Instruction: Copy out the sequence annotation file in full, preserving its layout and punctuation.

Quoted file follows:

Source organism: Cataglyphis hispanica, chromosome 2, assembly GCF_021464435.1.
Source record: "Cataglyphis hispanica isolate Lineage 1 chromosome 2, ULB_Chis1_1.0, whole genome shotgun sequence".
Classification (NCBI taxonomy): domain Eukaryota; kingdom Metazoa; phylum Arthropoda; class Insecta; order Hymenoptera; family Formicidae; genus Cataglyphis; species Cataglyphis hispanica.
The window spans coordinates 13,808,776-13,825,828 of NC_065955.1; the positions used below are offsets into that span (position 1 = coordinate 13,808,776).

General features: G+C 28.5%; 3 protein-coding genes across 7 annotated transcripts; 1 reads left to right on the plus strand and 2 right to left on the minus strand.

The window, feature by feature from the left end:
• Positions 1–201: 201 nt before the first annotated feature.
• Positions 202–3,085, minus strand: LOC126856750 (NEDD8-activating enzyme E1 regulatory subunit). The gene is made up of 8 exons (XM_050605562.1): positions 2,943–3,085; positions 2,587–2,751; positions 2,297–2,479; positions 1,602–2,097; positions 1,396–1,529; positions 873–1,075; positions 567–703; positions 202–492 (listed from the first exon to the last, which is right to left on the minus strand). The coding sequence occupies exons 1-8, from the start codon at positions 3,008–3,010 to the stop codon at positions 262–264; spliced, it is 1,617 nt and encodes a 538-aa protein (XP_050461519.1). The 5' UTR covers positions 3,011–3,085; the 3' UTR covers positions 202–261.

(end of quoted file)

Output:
Source organism: Cataglyphis hispanica, chromosome 2, assembly GCF_021464435.1.
Source record: "Cataglyphis hispanica isolate Lineage 1 chromosome 2, ULB_Chis1_1.0, whole genome shotgun sequence".
Classification (NCBI taxonomy): domain Eukaryota; kingdom Metazoa; phylum Arthropoda; class Insecta; order Hymenoptera; family Formicidae; genus Cataglyphis; species Cataglyphis hispanica.
The window spans coordinates 13,808,776-13,825,828 of NC_065955.1; the positions used below are offsets into that span (position 1 = coordinate 13,808,776).

General features: G+C 28.5%; 3 protein-coding genes across 7 annotated transcripts; 1 reads left to right on the plus strand and 2 right to left on the minus strand.

The window, feature by feature from the left end:
• Positions 1–201: 201 nt before the first annotated feature.
• Positions 202–3,085, minus strand: LOC126856750 (NEDD8-activating enzyme E1 regulatory subunit). The gene is made up of 8 exons (XM_050605562.1): positions 2,943–3,085; positions 2,587–2,751; positions 2,297–2,479; positions 1,602–2,097; positions 1,396–1,529; positions 873–1,075; positions 567–703; positions 202–492 (listed from the first exon to the last, which is right to left on the minus strand). The coding sequence occupies exons 1-8, from the start codon at positions 3,008–3,010 to the stop codon at positions 262–264; spliced, it is 1,617 nt and encodes a 538-aa protein (XP_050461519.1). The 5' UTR covers positions 3,011–3,085; the 3' UTR covers positions 202–261.